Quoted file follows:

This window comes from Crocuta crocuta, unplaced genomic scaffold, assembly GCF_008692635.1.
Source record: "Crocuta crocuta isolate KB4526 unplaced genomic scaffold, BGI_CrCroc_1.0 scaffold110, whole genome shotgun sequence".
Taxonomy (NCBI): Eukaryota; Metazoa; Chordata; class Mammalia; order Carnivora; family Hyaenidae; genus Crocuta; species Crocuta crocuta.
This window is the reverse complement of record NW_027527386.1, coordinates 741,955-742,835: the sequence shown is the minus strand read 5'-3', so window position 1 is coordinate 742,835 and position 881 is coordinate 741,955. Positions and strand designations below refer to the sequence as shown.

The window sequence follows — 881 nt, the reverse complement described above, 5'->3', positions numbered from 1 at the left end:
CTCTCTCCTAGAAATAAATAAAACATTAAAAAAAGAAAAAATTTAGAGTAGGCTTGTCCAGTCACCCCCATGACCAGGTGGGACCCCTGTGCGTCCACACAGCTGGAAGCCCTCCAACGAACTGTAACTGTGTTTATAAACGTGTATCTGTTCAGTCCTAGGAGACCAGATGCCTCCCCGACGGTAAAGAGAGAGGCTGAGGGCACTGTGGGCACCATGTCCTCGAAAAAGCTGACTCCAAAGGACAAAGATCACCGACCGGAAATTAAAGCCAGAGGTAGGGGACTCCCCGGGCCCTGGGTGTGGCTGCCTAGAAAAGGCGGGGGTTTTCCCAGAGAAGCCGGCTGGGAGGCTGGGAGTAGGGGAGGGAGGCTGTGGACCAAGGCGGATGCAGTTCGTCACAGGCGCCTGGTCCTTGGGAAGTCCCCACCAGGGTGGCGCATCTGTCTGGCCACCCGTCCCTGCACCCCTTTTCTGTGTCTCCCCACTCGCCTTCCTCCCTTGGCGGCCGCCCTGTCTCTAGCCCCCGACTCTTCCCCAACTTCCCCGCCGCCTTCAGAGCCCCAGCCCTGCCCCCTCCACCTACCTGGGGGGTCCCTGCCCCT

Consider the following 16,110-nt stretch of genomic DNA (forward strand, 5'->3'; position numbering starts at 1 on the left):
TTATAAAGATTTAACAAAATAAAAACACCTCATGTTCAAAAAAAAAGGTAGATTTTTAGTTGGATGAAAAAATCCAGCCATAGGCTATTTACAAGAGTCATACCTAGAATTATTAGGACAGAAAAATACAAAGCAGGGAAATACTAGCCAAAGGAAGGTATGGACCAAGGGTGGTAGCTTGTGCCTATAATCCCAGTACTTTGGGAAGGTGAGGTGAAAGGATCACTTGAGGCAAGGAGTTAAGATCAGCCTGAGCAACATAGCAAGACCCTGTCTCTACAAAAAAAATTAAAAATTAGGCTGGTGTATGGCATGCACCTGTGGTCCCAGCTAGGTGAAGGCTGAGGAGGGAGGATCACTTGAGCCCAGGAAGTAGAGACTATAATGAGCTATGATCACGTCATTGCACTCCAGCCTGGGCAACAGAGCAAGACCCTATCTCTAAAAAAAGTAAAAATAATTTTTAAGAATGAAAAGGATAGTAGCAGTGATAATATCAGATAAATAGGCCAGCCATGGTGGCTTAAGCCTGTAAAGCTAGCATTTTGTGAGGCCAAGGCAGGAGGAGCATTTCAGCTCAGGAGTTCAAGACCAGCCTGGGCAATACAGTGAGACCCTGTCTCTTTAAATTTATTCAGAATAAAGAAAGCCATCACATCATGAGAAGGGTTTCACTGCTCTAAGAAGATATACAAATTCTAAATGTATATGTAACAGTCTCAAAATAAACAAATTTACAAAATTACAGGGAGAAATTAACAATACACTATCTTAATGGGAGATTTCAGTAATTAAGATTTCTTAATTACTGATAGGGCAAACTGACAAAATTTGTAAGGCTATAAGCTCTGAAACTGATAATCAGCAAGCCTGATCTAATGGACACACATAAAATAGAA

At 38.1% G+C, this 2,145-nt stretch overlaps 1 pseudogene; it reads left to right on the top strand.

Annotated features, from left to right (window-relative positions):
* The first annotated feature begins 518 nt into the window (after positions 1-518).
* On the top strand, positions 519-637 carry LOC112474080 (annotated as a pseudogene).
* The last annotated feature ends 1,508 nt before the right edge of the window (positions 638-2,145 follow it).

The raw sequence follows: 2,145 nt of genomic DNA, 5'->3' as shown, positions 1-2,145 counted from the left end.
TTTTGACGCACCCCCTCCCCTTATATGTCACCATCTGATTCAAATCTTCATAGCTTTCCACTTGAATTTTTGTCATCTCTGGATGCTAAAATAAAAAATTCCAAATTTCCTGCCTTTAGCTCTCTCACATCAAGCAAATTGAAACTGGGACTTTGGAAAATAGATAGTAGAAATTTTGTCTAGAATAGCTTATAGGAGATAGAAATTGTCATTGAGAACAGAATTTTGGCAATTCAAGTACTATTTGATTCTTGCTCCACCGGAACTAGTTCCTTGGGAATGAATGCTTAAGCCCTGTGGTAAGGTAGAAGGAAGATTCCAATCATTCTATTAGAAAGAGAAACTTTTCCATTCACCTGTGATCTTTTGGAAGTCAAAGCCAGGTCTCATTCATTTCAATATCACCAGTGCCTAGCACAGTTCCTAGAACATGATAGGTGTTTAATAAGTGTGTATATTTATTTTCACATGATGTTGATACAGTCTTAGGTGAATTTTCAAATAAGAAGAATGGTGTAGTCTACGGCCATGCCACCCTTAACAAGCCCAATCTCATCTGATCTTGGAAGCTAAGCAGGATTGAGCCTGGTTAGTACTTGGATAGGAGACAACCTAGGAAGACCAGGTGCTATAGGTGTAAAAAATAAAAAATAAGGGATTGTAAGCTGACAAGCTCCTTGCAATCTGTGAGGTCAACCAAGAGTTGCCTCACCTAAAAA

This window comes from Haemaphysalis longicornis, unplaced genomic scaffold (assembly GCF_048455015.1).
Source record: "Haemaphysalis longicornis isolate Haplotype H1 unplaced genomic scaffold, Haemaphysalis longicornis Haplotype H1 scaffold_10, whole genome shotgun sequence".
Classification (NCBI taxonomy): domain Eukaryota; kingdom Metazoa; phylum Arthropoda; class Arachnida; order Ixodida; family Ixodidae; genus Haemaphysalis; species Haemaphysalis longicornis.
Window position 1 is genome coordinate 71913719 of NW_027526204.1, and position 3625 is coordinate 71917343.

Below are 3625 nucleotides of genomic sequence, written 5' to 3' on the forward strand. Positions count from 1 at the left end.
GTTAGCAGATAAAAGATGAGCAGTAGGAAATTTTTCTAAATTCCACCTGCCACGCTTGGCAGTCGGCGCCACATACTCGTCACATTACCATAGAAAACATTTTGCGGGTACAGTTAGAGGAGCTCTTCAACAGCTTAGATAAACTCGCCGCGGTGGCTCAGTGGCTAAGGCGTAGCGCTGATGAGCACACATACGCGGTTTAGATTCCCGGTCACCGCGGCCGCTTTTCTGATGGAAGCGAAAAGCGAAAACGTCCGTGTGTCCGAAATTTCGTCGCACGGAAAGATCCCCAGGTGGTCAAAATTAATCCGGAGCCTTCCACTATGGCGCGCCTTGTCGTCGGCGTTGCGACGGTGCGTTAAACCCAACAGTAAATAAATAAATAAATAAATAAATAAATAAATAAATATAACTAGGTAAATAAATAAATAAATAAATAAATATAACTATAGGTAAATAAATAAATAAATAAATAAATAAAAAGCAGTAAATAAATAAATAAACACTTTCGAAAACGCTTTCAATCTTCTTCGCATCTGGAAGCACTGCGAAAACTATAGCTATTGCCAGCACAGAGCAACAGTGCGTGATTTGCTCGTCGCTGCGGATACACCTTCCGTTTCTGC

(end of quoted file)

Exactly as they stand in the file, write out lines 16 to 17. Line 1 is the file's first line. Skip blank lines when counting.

This window comes from Haemaphysalis longicornis, unplaced genomic scaffold (assembly GCF_048455015.1).
Source record: "Haemaphysalis longicornis isolate Haplotype H1 unplaced genomic scaffold, Haemaphysalis longicornis Haplotype H1 scaffold_10, whole genome shotgun sequence".